Between the years 1831 and 1832, Goodyear began investigating what was called “gum elastic” (natural rubber). The Roxbury Rubber Company, of Boston, had been for some time experimenting with the gum, and believed it had found means for manufacturing goods from it. It had a large plant and was sending its goods all over the country. It was some of Roxbury’s goods that first attracted Goodyear’s attention. Soon after this, Goodyear visited New York, and his attention went to life preservers, and it struck him that the tube used for inflation was not very effective nor well-made. Therefore, upon returning to Philadelphia, he made tubes and brought them back to New York and showed them to the manager of the Roxbury Rubber Company.
The manager was pleased with the ingenuity that Goodyear had shown in manufacturing the tubes. He confessed to Goodyear that the business was on the verge of ruin, and that his products had to be tested for a year before it could be determined if they were perfect or not. To their surprise, thousands of dollars worth of goods that they had determined to be of good quality were being returned, the gum having rotted, making them useless. Goodyear at once made up his mind to experiment on this gum and see if he could overcome the problems with these rubber products.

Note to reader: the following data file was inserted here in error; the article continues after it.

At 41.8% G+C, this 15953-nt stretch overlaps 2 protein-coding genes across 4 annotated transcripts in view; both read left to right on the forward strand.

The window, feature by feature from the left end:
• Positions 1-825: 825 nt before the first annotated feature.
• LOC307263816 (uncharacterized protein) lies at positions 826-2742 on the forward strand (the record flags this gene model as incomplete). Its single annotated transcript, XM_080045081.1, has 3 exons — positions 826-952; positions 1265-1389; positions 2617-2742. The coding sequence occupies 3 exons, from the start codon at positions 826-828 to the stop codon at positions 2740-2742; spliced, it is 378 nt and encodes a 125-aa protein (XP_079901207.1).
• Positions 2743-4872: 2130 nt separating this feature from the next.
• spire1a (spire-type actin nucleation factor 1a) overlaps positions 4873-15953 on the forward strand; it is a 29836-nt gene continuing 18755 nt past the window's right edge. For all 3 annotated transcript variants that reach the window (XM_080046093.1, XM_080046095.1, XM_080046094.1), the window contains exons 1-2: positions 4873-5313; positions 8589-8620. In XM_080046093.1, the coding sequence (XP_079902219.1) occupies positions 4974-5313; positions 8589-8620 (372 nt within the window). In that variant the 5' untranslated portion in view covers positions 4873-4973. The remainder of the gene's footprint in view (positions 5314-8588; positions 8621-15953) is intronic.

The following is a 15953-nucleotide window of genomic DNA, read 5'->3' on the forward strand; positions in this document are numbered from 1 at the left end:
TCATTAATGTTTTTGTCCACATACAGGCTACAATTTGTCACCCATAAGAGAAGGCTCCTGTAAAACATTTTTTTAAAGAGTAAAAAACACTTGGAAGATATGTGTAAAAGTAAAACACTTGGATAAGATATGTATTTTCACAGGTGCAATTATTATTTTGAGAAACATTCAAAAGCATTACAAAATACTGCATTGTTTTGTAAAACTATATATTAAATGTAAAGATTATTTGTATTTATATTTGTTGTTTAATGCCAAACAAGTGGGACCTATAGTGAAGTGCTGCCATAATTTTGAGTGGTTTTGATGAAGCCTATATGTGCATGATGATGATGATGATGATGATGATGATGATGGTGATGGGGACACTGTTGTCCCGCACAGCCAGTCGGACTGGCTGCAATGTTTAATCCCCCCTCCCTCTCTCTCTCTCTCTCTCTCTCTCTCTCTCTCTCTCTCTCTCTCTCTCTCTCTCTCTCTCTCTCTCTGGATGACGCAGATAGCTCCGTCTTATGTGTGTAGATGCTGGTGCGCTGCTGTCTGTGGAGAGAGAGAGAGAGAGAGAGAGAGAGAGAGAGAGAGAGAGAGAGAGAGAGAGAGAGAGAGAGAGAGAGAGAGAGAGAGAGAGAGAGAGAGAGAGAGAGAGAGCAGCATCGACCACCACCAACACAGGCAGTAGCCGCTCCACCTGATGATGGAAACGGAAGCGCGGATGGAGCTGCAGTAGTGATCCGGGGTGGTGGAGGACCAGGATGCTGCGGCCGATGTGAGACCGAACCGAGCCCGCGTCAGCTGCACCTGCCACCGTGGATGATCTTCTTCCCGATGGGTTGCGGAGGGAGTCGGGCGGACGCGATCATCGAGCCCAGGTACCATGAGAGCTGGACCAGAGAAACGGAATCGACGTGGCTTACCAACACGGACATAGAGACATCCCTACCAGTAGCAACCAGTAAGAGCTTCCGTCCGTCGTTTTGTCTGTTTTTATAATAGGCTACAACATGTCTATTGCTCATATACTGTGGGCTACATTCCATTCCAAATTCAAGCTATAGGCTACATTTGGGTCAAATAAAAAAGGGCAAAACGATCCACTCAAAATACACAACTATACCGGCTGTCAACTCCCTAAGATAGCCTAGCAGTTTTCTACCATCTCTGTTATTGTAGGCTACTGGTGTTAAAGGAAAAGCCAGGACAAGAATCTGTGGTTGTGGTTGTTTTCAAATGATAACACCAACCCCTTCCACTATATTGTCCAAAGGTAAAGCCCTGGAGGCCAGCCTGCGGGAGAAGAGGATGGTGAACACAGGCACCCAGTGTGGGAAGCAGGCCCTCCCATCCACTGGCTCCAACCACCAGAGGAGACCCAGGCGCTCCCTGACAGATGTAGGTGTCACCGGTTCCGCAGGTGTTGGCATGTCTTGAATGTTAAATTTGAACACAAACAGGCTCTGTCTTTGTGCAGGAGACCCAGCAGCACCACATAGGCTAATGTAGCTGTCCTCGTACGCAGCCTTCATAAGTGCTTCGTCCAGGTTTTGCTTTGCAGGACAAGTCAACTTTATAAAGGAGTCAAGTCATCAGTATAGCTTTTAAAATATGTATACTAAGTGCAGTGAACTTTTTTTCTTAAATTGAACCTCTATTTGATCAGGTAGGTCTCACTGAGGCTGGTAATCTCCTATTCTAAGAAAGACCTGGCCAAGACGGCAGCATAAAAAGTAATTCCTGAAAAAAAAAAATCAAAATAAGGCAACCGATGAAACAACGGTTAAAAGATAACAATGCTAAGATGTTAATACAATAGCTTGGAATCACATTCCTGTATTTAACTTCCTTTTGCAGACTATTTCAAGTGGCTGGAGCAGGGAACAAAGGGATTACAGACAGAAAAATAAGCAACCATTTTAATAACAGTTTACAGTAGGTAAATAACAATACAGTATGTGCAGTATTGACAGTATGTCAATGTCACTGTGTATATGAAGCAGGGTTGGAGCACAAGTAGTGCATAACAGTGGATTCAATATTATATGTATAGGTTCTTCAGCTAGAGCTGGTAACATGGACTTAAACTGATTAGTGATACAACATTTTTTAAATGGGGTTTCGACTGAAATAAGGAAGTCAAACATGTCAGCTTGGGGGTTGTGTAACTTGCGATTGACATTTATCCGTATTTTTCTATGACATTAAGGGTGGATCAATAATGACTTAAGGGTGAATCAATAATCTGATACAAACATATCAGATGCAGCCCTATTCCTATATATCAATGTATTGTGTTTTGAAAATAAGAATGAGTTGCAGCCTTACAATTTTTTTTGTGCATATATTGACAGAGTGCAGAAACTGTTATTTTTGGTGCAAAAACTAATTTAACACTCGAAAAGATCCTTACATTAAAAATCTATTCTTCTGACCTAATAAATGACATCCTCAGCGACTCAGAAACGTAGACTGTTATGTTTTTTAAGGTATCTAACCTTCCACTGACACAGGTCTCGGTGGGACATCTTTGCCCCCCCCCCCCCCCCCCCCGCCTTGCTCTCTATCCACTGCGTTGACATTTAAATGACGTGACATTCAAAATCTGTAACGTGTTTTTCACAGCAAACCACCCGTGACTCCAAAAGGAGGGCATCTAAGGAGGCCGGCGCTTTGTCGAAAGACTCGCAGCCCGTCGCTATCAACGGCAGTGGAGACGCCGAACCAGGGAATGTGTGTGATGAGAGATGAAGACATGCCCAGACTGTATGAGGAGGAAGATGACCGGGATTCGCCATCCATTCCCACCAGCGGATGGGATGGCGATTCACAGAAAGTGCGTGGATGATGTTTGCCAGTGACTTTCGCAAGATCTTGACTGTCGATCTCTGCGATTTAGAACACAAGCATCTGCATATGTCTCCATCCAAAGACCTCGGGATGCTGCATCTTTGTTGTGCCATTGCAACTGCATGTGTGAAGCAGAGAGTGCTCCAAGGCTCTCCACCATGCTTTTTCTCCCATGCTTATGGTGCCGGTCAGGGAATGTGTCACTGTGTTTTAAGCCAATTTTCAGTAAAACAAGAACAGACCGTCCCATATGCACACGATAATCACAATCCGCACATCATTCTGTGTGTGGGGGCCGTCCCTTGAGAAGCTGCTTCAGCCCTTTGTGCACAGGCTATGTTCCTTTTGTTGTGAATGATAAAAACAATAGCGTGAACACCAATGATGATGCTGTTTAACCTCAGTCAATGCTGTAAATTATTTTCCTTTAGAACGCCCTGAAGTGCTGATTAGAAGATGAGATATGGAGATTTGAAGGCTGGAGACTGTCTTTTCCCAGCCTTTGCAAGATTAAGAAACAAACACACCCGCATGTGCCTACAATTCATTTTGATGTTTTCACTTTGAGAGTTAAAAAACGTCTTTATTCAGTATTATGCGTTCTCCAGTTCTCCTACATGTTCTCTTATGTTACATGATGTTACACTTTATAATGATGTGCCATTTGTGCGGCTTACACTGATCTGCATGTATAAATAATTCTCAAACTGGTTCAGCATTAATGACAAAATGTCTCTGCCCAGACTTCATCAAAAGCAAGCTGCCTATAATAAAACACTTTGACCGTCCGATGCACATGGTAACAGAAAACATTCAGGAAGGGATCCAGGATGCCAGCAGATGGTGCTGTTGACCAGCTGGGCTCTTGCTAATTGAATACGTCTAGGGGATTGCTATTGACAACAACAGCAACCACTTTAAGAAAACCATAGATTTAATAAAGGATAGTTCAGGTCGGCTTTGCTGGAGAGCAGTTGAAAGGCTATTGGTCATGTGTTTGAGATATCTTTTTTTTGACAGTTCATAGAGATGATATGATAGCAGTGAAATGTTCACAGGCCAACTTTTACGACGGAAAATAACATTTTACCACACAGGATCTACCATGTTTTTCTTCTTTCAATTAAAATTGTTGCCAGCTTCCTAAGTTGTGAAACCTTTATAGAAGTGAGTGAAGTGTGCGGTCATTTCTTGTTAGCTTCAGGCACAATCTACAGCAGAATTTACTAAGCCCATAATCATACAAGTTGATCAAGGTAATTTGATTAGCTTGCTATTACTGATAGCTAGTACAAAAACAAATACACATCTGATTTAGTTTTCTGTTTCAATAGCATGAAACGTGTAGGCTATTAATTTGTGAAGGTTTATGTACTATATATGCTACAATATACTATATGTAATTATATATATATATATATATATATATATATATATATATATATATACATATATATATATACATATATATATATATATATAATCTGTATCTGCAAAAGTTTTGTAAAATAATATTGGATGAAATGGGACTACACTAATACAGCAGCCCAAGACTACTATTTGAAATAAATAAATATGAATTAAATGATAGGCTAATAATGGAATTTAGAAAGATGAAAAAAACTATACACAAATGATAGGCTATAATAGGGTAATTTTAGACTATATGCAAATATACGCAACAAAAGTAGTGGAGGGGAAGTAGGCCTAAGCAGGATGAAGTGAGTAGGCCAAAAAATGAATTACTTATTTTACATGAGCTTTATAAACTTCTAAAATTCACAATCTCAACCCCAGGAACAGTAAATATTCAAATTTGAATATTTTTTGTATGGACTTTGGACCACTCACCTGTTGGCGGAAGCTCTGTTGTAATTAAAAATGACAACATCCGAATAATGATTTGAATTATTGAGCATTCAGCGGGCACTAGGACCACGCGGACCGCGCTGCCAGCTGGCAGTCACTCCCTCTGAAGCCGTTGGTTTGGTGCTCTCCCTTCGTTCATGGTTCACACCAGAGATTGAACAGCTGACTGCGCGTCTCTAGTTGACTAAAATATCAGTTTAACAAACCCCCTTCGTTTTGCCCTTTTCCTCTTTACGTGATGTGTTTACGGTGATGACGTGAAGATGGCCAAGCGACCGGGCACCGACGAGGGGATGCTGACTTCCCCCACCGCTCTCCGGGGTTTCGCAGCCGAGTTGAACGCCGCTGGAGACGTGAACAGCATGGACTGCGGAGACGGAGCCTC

However, when he returned to Philadelphia, a creditor had him arrested and imprisoned. While there, he tried his first experiments with India rubber. The gum was inexpensive then, and by heating it and working it in his hands, he managed to incorporate in it a certain amount of magnesia which produced a beautiful white compound and appeared to take away the stickiness. He thought he had discovered the secret, and through the kindness of friends was able to improve his invention in New Haven. The first thing that he made was shoes, and he used his own house for grinding, calendering and vulcanizing, with the help of his wife and children. His compound at this time consisted of India rubber, lampblack, and magnesia, the whole dissolved in turpentine and spread upon the flannel cloth which served as the lining for the shoes. It was not long, however, before he discovered that the gum, even treated this way, became sticky. His creditors, completely discouraged, decided that he would not be allowed to go further in his research.